When Corbets Tey School found itself short of funds for a new soft play facility for its special needs pupils, MixIt’s Jim Taylor came to the rescue. Construction Plant News reports on a remarkable act of generosity.
When Jim Taylor looks back on what he and his team of builders achieved at Corbets Tey it is a source of not just pride but considerable emotion. “The staff put together a booklet which tells the story of the building of the extension and the soft play facility and when they presented it to me I was genuinely choked,” declares the owner of MixIt Concrete. “In truth I don’t like going there because it inspires much the same reaction. The pupils there sung a song to me at the opening ceremony and have written letters of thanks and that is something that’s worth all the money in the world.”
The story of Jim’s extraordinary charitable build is actually the culmination of around ten years of fundraising endeavours, which began with the organising of a series of ABA boxing nights. “The first was actually for a friend of mine who wanted to build a new pavilion for his cricket club,” he recalls, “but that gave me the idea that we could raise money for any number of good causes.”
Based in Upminster, Essex, Corbets Tey educates children with Complex Learning Needs and as a consequence demands facilities that promote interaction and communication. The school’s soft play was an ideal resource to do just that, but was in such a state of disrepair that it was facing demolition, with no money for a replacement – that was until Jim Taylor stepped in.
“We had previously ran two of our boxing nights for Corbets Tey raising a total of £40,000 in the process, but it became apparent that, through my connections in the building industry, I could also provide them with far more direct help in terms of materials and labour. Two years ago, they told me they were desperately in need of a soft play room, and were initially going to invest in another prefab to replace the unit they already had on site. Given that a building like that is only ever going to be good for ten years’ service, it’s clearly far more cost effective to build a permanent structure, and that’s what I advised.”
For Corbets Tey, however, the initial quotes from builders, which were in the region of £400,000 to £500,000, would prove prohibitive to their plans, and way beyond their budget. All of the school’s buildings and facilities need to be accessible to often quite severely disabled children, which added to the construction costs, and no more additional funds from the local council were to be forthcoming. With a lifetime associated with the trades to call upon, Jim was able to formulate a workable plan – but his involvement in the project was destined to be much deeper still.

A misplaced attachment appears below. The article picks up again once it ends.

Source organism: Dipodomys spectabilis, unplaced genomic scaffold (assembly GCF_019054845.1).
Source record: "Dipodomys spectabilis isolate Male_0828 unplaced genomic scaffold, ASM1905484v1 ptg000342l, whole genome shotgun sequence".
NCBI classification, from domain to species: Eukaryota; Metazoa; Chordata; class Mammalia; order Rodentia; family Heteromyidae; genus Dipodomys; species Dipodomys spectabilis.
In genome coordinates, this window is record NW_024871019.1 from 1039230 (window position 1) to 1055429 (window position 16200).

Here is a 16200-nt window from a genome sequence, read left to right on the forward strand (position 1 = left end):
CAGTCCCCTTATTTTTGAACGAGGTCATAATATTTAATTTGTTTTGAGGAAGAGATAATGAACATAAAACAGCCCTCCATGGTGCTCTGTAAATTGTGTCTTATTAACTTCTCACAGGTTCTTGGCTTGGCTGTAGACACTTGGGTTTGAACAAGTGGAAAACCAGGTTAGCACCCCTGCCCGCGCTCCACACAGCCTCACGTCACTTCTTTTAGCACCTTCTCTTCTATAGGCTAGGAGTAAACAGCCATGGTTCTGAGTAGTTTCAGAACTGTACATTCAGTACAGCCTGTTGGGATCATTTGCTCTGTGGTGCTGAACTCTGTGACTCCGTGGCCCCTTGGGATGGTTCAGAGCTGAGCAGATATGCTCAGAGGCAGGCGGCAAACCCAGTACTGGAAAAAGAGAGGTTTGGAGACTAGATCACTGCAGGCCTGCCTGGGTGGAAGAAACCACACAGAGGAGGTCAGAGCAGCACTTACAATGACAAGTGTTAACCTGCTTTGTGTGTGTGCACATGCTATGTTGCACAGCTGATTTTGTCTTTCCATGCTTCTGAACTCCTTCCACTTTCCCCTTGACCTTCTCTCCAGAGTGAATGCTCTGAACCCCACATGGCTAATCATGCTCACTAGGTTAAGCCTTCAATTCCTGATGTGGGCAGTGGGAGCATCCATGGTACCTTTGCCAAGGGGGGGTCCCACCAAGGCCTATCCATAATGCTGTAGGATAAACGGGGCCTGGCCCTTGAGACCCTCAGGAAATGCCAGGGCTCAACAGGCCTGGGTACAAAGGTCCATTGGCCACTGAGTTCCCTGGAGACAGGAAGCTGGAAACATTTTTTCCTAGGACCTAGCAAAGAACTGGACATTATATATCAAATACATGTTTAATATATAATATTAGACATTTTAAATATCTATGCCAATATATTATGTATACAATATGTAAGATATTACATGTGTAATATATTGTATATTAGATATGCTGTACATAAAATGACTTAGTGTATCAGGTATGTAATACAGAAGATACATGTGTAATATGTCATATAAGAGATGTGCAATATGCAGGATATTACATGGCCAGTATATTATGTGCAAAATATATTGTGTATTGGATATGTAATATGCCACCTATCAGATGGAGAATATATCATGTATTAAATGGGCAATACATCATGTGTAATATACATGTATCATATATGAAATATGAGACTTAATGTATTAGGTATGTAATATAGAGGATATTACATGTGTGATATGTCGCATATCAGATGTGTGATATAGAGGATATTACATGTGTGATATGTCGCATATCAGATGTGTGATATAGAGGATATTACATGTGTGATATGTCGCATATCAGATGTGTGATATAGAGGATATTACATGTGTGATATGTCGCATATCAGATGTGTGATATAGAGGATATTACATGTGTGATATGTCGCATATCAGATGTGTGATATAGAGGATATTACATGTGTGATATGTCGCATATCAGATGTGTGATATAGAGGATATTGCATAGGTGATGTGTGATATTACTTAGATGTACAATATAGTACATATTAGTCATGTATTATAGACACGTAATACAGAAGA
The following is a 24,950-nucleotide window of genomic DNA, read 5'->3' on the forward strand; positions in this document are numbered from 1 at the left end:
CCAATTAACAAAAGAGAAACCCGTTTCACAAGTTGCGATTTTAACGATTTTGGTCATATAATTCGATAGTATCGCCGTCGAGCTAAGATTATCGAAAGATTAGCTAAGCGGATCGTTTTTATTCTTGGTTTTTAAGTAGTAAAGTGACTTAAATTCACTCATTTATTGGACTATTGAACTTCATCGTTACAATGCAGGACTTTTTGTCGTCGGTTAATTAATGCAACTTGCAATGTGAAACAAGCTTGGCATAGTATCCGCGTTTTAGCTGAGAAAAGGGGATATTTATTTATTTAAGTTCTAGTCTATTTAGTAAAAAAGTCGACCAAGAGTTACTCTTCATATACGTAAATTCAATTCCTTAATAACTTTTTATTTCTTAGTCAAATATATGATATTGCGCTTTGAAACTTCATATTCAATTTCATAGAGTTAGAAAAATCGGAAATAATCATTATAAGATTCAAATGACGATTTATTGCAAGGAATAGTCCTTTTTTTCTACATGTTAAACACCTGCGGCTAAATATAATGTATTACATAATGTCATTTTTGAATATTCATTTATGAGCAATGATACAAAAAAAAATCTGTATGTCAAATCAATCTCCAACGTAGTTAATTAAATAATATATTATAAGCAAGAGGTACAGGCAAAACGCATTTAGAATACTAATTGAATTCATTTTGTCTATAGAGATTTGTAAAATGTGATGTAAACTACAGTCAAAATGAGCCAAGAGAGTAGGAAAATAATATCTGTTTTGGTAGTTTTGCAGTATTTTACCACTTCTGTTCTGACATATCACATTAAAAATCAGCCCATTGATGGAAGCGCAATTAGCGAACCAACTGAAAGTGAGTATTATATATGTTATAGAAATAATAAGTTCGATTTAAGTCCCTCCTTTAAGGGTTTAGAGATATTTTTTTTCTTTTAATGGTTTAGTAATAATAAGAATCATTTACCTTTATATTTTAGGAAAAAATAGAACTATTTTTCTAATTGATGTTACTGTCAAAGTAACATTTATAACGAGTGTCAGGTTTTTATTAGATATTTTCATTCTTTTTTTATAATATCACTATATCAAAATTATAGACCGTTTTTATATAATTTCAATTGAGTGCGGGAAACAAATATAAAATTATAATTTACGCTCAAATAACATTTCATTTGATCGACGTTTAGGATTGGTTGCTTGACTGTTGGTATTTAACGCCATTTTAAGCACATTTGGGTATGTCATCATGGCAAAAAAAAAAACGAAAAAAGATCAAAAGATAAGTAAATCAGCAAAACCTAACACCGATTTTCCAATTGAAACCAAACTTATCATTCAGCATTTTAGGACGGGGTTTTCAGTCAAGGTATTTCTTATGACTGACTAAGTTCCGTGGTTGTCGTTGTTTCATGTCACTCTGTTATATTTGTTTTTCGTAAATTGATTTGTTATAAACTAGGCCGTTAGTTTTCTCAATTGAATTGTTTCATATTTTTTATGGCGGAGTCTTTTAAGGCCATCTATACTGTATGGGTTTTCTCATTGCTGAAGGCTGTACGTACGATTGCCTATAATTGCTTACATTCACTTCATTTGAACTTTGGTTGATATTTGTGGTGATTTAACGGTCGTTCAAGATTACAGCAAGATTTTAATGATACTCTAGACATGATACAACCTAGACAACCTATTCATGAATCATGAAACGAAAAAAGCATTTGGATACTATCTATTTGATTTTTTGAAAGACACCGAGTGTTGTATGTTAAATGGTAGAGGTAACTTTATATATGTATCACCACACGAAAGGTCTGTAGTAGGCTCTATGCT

“Rather than a separate building it was clear that what was needed was an extension to the existing school. It would improve access around the whole facility and not just for the soft play wing,” he explains. A way forward in place, Jim then set about using his contacts to source the materials, but even then it became apparent that the most viable solution for the school financially would be for the MixIt proprietor to take on the job himself, an extraordinary act of generosity which would ultimately amount to a gift of over £300,000.
“In the end I donated everything from the foundations, to the drainage, the entire structure of the building, the main steelwork, the plastering and the decorative materials, and it was my own team of builders who undertook the project. Not only that but we had to jump through some bureaucratic hoops along the way; I actually had to tender for the job – and win it – for instance, but we got it done.”
Given that Jim runs a sizeable business, which employs over 100 people on a daily basis, his efforts at Corbets Tey are a considerable commitment not just in money but also in time. “Because of the constraints of the school calendar the works needed to be completed to a certain timeframe,” recalls Jim, “and the fact that deliveries during teaching hours were prohibited was an added complication. When my site foreman started I promised him he wouldn’t have a day off for six weeks and I was to be proved right. Saturdays were crucial because we knew we could work without causing any disruption to pupils or staff and, having broken ground at the beginning of the six week holiday of 2017, the roof was on by Christmas. Once we’d begun it was something I just had to finish and we worked flat out to ensure completion for after the Easter holiday of 2018.”